Wild Boars have become a serious problem in Hong Kong. With the increasing number of wild boars moving to the city, citizens are experiencing more and more disturbance and danger. Agriculture, Fisheries and Conservation Department (AFCD) announced a new policy to capture and euthanise wild boars regularly, right after a police officer was severely injured by one on 9th November.
The new policy has sparked outrage among animal welfare groups. Petitions were launched to criticise AFCD being inhumane, and to call for a withdrawal of the policy. The department responded on 15th November that it was not their intention to eliminate wild boars. AFCD used to adopt the TNR policy but citizens received more and more disturbance from wild boars, prompting a much needed change. AFCD stressed that the new policy only applies to wild boars in the cities. They pledged to continue protecting wild boars at country parks.
However, a video on 17th November showed that AFCD intentionally lured wild boars to the city using bread as bait. 7 wild pigs were killed. The incident led to another outrage among animal lovers. Animal welfare organizations such as the Society for the Prevention of Cruelty to Animals (SPCA) condemned the culling of AFCD.
The World Dog Alliance believes that euthanasia can only be adopted for animals with incurable diseases to put out of their pain. The AFCD’s action is no different from “execution”. The incident reflects that AFCD is “saying one thing but doing another” and the public has lost their trust in the department. More importantly, the crux of the problem is not the wild boars, but the people who feed them indiscriminately. In fact, there are laws against feeding wild animals in Hong Kong, but they are not strictly enforced and the number of prosecutions is incredibly low. Even if someone is prosecuted, the judge would only impose a fine, and over time, the public will take the offence lightly. The monkey infestation in some areas of Hong Kong is also due to the reckless feeding of wild animals by humans. Therefore, the World Dog Alliance believes that the solution is to strictly enforce the law and to raise the penalty for feeding wild animals, so as to increase the deterrent effect by “imprisonment-style punishment”.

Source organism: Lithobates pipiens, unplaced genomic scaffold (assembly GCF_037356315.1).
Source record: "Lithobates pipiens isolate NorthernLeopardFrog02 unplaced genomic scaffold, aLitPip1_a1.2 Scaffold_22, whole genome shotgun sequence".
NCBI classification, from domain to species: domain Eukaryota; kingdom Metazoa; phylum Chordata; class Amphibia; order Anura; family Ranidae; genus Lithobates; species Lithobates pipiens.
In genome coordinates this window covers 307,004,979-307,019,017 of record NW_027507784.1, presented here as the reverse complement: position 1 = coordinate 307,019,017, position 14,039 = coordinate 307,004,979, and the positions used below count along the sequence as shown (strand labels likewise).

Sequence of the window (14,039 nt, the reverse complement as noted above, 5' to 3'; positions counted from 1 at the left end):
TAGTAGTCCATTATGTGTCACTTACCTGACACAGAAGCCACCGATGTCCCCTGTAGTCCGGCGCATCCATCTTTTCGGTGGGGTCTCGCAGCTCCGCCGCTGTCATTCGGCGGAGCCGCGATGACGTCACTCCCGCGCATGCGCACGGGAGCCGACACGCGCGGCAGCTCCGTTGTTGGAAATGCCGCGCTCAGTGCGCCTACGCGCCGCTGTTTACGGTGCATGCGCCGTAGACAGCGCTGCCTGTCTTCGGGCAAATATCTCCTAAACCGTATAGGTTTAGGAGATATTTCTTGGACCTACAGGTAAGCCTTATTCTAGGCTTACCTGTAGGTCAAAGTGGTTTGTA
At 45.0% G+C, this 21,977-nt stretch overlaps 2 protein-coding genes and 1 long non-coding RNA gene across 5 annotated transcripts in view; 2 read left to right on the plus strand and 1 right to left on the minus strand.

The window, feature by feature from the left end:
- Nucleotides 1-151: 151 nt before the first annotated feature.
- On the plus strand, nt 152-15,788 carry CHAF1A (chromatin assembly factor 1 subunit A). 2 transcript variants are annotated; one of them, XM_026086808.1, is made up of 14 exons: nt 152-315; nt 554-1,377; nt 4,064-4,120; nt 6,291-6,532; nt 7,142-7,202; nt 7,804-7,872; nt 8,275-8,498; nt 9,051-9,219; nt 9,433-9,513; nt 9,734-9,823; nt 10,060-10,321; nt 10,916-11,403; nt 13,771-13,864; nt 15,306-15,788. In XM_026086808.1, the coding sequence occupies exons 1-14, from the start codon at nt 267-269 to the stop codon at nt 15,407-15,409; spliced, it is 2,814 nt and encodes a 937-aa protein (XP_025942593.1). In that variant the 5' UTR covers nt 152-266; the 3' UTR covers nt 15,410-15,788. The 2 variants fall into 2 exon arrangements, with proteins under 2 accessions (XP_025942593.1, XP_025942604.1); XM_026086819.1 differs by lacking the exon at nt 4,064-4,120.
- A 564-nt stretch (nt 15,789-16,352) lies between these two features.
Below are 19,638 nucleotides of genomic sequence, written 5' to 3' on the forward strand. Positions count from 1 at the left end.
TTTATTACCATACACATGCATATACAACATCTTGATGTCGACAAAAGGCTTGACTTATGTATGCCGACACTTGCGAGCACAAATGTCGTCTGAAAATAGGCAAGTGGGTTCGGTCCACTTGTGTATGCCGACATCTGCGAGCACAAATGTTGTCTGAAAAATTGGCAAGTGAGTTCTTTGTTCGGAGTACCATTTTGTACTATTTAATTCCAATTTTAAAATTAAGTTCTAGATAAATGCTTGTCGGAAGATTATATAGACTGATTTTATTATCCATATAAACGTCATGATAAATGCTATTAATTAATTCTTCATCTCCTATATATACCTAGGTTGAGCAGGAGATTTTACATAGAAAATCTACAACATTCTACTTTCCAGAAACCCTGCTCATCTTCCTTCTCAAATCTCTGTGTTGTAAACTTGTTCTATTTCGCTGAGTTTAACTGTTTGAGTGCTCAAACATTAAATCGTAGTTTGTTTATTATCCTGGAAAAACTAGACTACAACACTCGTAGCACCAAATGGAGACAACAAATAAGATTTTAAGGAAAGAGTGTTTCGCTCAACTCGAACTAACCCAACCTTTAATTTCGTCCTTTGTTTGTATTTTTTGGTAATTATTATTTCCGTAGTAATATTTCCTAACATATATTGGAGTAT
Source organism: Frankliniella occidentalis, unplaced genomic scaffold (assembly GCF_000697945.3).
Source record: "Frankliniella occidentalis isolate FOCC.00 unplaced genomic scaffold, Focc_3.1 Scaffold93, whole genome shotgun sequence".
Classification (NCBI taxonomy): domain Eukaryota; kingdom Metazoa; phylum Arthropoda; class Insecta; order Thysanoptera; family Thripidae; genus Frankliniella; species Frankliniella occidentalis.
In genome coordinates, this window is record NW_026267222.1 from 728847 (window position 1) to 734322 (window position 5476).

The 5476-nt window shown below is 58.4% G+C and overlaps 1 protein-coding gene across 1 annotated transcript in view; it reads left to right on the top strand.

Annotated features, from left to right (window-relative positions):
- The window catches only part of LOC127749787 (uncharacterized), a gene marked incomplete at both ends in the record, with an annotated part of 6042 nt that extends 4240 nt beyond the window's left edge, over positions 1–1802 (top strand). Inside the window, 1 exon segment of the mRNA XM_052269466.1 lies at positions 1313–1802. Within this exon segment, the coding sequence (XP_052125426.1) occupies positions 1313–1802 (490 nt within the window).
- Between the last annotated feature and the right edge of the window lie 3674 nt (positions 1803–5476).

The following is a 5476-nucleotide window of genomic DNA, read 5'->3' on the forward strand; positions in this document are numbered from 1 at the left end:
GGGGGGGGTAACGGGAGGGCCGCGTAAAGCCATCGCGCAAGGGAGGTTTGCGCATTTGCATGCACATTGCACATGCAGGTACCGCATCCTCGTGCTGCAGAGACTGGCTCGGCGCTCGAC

The World Dog Alliance has always opposed the idea of letting animals suffer the consequences of human mistakes, and hopes that AFCD will consider better solutions as a remedy. In the long run, in order to build a society where humans and animals can coexist in harmony, we must learn to live with wild animals.